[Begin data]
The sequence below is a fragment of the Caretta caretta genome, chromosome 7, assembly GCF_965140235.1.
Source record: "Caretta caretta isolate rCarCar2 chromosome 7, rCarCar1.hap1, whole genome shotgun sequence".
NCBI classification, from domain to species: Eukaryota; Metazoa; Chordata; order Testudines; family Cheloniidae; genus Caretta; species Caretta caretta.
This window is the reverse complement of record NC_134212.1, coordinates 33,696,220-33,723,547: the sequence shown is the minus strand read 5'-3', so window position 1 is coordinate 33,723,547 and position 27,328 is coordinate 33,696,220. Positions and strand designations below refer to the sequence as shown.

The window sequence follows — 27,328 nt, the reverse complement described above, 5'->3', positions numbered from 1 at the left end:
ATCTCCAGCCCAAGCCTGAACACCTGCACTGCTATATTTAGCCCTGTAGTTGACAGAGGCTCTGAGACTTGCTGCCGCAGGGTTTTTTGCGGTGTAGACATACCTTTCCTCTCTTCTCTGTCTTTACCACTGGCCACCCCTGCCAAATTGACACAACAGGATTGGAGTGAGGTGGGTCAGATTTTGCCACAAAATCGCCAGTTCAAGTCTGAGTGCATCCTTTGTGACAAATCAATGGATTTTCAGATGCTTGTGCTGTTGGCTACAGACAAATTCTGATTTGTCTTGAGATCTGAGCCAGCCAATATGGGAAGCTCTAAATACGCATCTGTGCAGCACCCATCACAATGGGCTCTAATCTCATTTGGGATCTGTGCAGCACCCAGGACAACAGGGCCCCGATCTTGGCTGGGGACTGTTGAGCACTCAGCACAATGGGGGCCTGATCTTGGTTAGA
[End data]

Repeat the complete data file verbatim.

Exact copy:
The sequence below is a fragment of the Caretta caretta genome, chromosome 7, assembly GCF_965140235.1.
Source record: "Caretta caretta isolate rCarCar2 chromosome 7, rCarCar1.hap1, whole genome shotgun sequence".
NCBI classification, from domain to species: Eukaryota; Metazoa; Chordata; order Testudines; family Cheloniidae; genus Caretta; species Caretta caretta.
This window is the reverse complement of record NC_134212.1, coordinates 33,696,220-33,723,547: the sequence shown is the minus strand read 5'-3', so window position 1 is coordinate 33,723,547 and position 27,328 is coordinate 33,696,220. Positions and strand designations below refer to the sequence as shown.

The window sequence follows — 27,328 nt, the reverse complement described above, 5'->3', positions numbered from 1 at the left end:
ATCTCCAGCCCAAGCCTGAACACCTGCACTGCTATATTTAGCCCTGTAGTTGACAGAGGCTCTGAGACTTGCTGCCGCAGGGTTTTTTGCGGTGTAGACATACCTTTCCTCTCTTCTCTGTCTTTACCACTGGCCACCCCTGCCAAATTGACACAACAGGATTGGAGTGAGGTGGGTCAGATTTTGCCACAAAATCGCCAGTTCAAGTCTGAGTGCATCCTTTGTGACAAATCAATGGATTTTCAGATGCTTGTGCTGTTGGCTACAGACAAATTCTGATTTGTCTTGAGATCTGAGCCAGCCAATATGGGAAGCTCTAAATACGCATCTGTGCAGCACCCATCACAATGGGCTCTAATCTCATTTGGGATCTGTGCAGCACCCAGGACAACAGGGCCCCGATCTTGGCTGGGGACTGTTGAGCACTCAGCACAATGGGGGCCTGATCTTGGTTAGA